Monday, January 24, 2011

Rethinking Employment Opportunities for Adults with Autism

Scott Standifer
Disability Policy and Studies Office
School of Health Professions
University of Missouri
http://dps.missouri.edu/Autism.html
standifers@missouri.edu

Introduction from the editors:

Many of our readers are from outside the United States, or have children with autism under the age of 16, and so are not yet fully aware of some of the elements of employment and employment planning for adults with disabilities in the US, including autism. The following brief summary is an orientation.

In 1973, the United States passed a law that directed federal and state authorities to assist people with disabilities to find employment. In the same time period, the US mandated that children with disabilities must receive educational services, and to be provided with planning for transition from the school years to subsequent employment. In the subsequent years, transition from school to work has evolved in many ways.

In the US, the system for helping people with disabilities find employment is called “vocational rehabilitation,” or Voc Rehab.

Back in the 1970s, there were thought to be only three alternatives for employment for people with disabilities, including autism:
  1. “Competitive employment,” meaning “a regular job”-- employment in the same settings and with the same supports as a person without a disability; – that is to say, few to none.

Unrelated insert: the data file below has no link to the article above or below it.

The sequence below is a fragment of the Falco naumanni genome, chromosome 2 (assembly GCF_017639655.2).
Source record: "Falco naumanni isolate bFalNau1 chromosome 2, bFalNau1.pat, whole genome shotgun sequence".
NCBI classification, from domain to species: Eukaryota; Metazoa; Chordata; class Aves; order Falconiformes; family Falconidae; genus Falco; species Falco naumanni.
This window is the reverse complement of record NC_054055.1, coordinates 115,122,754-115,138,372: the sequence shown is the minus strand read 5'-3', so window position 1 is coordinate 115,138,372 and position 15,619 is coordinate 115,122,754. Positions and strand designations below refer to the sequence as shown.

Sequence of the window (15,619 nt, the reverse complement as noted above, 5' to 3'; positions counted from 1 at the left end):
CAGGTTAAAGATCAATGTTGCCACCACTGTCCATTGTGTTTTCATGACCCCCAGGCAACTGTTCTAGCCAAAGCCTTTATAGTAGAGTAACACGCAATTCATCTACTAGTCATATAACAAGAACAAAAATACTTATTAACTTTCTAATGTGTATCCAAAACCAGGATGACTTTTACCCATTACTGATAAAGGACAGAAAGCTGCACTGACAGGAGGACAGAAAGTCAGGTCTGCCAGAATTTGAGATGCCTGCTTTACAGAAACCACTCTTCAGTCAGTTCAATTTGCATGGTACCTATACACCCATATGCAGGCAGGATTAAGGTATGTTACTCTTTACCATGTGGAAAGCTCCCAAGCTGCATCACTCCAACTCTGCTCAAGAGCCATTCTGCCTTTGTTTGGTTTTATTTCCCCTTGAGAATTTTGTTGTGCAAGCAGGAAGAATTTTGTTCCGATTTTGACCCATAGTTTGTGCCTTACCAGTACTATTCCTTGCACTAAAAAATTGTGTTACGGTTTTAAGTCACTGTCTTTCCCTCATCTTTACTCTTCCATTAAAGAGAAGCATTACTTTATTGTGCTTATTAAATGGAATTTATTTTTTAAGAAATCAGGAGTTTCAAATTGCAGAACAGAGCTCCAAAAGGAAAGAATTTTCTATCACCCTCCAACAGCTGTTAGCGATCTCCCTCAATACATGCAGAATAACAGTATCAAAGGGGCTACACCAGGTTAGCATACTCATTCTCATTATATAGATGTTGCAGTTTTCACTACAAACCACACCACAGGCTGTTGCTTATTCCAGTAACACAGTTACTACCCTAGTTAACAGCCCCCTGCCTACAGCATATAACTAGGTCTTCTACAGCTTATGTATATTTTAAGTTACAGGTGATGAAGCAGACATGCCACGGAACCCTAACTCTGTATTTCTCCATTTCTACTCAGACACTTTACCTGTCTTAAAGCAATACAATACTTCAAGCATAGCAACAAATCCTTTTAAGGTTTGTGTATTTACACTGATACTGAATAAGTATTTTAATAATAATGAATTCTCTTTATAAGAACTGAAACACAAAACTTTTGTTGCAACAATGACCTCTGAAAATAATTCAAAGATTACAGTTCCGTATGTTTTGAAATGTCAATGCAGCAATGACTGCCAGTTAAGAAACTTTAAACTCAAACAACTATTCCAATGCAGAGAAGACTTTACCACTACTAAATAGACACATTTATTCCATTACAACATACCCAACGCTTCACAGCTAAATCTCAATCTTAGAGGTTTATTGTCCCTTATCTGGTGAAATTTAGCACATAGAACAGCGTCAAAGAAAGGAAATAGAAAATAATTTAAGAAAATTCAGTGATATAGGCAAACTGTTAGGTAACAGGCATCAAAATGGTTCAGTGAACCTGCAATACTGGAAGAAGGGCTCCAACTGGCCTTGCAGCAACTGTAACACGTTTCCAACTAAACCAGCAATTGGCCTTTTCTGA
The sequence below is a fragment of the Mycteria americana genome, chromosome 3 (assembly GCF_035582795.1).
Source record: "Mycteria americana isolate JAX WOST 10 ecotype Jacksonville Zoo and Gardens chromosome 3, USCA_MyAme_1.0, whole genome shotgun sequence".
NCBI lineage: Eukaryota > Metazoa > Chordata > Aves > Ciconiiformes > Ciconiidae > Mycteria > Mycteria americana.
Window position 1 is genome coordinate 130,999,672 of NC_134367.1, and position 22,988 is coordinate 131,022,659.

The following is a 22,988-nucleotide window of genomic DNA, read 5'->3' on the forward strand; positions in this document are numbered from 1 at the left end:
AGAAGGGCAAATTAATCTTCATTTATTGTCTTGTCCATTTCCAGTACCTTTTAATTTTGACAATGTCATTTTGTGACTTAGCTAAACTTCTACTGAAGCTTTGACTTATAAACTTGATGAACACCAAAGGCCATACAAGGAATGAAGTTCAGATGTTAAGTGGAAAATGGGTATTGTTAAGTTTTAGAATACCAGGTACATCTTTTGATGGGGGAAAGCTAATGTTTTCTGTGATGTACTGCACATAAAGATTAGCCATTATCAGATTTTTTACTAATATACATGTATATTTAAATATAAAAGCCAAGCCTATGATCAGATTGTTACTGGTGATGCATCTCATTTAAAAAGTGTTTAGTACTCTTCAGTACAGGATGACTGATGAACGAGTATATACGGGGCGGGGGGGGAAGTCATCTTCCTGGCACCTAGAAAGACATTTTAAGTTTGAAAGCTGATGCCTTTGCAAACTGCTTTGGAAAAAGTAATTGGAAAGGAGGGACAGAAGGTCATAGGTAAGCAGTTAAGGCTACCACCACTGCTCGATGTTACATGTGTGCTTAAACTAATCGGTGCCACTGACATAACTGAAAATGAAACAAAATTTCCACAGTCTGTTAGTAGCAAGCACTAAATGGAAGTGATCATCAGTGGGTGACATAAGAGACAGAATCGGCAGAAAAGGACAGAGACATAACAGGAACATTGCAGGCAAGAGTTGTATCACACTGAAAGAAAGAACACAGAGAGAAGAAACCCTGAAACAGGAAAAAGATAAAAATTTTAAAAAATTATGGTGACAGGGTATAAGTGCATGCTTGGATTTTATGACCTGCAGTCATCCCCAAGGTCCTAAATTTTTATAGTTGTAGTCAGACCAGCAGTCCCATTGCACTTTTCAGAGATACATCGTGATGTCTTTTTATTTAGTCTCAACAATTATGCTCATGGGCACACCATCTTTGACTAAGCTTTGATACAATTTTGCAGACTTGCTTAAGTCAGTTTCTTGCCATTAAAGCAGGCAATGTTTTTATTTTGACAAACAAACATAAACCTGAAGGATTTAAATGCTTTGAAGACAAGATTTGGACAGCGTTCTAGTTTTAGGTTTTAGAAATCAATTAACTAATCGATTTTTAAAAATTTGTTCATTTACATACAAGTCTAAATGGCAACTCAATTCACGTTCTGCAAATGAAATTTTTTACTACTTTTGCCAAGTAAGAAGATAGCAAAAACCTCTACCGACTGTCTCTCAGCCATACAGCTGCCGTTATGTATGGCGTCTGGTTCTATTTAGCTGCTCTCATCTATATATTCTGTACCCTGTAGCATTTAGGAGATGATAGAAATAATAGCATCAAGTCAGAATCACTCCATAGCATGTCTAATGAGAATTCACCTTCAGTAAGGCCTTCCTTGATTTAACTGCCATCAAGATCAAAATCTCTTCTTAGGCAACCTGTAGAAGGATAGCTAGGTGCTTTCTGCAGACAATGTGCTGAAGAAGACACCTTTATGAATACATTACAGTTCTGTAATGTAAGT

2. “Supported employment,” meaning nearly “a regular job” with additional systems of supports, such as a “job coach” or a job specifically developed for the person.
  3. “Sheltered” or “secure” employment (also called “a workshop job” , meaning a job in facility specifically designed for people with mental or physical disabilities). “Sheltered” may mean that the setting does not provide training that would allow for more independence, while “secure” tends to mean that workers also have further training in work skills and other social/behavior aspects that may later lead to more independence.
Over time, this model has been tested and adapted, as both the field of vocational rehabilitation has grown and the specific experiences of individuals with disabilities have revealed other needs.

The author of this post, Scott Standifer, is a leader in recognizing the specific employment challenges facing adults with autism, and in finding ways to meet those needs. He is one of the principals in a national conference to be held March 3-4 in St. Louis, MO, Autism Works. The goals of the conference are to enable people with autism, allies of those with autism, and vocational rehabilitation professionals to meet and develop new approaches to developing and sustaining employment for people with autism. Details on the Autism Works conference are available at http://dps.missouri.edu/Autism.html or at http://www.facebook.com/pages/Autism-Works/136057253090452